Even Trolls Can’t Ruin “The Rings of Power”


Amazon’s decision to impose a three-day deadline before posting customer reviews of shows has the internet buzzing. Variety (which broke the story) describes the policy as “a new weapon in the battle against internet trolls”. The idea is to take the extra time to sort through the messages before deciding which ones are legitimate.

Before we get to the trolls, consider the cynics, who wonder if the change, apparently in place since mid-August, is designed to protect the site’s planned billion-dollar investment in its prequel “The Lord rings”.

OK, companies want to make a profit. But I’m skeptical of the claim that the money spent on “The Rings of Power” drove that decision.(1) Amazon has long used machine learning tools to alter average ratings on his site, demoting posts from those believed to be trolls. , and elevating others – especially those who have actually purchased the affected product. Somehow the republic survived. So when Amazon says it’s embarked on a troll hunt to improve the accuracy of show ratings, I’m inclined to take the company at its word.

But is politics really necessary? And will it help? The answers depend in part on a third question: Why do trolls troll?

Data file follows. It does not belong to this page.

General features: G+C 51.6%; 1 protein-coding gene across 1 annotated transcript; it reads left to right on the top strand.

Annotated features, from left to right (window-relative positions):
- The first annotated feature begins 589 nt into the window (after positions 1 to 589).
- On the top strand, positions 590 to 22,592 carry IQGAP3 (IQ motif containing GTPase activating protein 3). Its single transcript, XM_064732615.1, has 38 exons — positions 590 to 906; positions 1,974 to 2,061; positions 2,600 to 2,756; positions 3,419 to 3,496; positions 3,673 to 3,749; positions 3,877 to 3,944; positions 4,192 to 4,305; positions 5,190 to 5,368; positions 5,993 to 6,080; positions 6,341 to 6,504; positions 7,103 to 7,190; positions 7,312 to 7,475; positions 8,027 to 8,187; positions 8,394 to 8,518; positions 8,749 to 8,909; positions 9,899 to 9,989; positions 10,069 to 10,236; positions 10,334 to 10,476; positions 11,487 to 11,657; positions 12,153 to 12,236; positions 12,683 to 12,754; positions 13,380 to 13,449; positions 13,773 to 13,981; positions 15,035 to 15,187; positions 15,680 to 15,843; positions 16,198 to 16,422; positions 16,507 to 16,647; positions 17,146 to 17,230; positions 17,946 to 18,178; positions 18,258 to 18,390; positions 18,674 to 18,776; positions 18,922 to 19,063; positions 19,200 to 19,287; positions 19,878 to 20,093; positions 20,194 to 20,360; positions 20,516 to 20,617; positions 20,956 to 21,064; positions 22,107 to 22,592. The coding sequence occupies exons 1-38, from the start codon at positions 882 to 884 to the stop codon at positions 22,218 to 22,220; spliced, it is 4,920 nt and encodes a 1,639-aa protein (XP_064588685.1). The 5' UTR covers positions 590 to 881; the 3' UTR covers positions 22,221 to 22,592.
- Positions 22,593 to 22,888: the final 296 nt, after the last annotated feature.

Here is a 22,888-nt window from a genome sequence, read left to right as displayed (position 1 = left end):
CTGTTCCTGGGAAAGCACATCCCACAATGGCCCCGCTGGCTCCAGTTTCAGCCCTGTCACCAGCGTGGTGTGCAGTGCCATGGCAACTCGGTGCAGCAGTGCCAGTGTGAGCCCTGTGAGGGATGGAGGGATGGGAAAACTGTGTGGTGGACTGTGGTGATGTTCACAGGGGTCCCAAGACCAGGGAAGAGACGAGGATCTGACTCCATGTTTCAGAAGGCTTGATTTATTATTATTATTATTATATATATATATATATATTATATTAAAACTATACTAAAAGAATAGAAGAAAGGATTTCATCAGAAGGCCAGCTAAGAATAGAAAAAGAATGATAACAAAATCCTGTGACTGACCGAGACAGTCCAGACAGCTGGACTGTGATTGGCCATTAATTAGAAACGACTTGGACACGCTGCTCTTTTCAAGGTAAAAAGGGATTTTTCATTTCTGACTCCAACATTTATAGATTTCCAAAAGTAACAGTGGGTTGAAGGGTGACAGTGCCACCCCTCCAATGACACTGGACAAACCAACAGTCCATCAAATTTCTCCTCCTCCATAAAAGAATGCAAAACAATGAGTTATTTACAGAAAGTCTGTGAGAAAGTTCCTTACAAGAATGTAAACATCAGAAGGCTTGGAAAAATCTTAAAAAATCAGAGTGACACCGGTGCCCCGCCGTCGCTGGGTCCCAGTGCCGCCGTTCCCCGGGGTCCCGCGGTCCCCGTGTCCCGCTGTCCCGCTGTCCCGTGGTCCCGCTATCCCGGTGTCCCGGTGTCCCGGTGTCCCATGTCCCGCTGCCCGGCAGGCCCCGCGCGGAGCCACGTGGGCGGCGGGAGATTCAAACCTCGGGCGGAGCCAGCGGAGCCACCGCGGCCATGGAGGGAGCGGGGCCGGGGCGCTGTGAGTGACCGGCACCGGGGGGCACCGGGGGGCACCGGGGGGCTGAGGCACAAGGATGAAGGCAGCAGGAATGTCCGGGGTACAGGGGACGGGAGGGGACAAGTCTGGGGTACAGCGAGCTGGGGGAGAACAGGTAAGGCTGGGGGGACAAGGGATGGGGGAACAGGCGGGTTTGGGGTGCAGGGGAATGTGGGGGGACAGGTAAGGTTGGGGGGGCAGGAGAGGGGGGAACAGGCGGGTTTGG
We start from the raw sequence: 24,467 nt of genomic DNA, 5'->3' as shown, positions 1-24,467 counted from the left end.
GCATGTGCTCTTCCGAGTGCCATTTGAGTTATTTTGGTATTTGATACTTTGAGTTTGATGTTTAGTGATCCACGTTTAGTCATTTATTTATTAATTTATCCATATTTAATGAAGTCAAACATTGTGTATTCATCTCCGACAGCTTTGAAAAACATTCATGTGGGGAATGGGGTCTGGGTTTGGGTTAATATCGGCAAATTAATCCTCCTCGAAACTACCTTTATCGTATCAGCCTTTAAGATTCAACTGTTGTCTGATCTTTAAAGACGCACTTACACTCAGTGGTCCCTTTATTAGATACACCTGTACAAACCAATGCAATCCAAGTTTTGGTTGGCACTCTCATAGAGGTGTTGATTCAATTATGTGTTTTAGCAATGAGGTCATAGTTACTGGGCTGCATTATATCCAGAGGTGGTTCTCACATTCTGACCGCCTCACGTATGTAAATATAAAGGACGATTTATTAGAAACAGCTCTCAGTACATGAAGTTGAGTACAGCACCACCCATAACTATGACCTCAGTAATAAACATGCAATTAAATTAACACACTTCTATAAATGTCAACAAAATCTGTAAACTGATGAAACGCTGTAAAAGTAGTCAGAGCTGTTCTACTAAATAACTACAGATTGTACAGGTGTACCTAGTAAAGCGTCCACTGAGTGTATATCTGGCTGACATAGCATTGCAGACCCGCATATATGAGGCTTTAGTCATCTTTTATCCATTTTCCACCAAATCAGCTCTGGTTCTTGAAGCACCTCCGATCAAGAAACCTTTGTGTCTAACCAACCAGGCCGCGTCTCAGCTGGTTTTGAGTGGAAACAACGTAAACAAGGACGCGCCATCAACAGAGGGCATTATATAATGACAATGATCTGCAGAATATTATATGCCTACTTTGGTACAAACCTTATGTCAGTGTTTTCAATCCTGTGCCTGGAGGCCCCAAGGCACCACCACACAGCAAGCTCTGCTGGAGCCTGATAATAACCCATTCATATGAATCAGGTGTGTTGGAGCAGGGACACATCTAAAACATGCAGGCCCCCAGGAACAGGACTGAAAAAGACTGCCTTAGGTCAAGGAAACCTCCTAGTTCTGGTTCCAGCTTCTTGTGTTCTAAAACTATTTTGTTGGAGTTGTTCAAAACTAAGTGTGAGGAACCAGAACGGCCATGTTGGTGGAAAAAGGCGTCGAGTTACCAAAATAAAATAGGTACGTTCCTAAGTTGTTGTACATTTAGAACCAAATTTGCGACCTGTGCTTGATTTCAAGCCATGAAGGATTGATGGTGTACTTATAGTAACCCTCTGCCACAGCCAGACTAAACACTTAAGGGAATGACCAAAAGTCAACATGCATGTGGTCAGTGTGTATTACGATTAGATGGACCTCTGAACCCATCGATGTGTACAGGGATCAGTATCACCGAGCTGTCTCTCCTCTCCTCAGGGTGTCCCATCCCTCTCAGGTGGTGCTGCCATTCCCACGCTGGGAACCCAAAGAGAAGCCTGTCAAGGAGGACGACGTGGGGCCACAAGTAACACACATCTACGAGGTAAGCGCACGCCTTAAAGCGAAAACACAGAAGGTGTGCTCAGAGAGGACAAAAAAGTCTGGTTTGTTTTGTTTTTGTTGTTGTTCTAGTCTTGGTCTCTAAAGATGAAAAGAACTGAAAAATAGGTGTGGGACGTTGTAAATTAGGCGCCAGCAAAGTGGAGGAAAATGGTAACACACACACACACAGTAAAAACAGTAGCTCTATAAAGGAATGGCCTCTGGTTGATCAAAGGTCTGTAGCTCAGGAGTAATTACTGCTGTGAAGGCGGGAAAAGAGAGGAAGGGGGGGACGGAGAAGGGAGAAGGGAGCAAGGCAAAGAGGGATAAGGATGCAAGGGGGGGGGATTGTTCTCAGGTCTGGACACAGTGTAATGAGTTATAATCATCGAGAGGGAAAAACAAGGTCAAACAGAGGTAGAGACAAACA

Let’s start with online reviews. In theory, their function is to resolve an information asymmetry. In general, sellers have more information than buyers, a challenge that makes buyers wary. Common solutions include branding (if you visit McDonald’s, you know what to expect) and warranties (if you’re not satisfied, return the product for your money’s worth). Another is in-store product review, which is impossible online.

Hence the importance of reviews. In online leaderboards, anyone can play. In a perfect world, these star ratings and user reviews would help resolve the asymmetry by giving potential buyers the perspectives and opinions of actual buyers. Alas, the world isn’t perfect, and neither are online reviews.

Challenges are everywhere. The most obvious is bias. Data shows that buyers at the extremes are more likely to post. Users who hate the product will show a low rating. Users who love the high-end product post. High-end users tend to be more numerous, as the group includes those whose attitude towards the product was favorable before purchase. Meanwhile, the moderates don’t bother to play: hardly anyone posts in the middle. The result is the famous J-shaped curve, which renders the mean and median scores meaningless.(2) (Consumers are obviously aware of the bias and try to adapt to it.)

Trolls, whether human or bot, present a different problem. Always at the height of the threat of comments, often angry and dismissive, often writing in highly offensive terms, trolls are familiar to anyone who has ever been on the internet. A traditional view holds that the online troll not only delights in the expression of unreasoning hostility, but also in posting first, so that its ratings are at the top. What matters is to find and outrage an audience. In this sense, a useful analogy with the physical world is vandalism.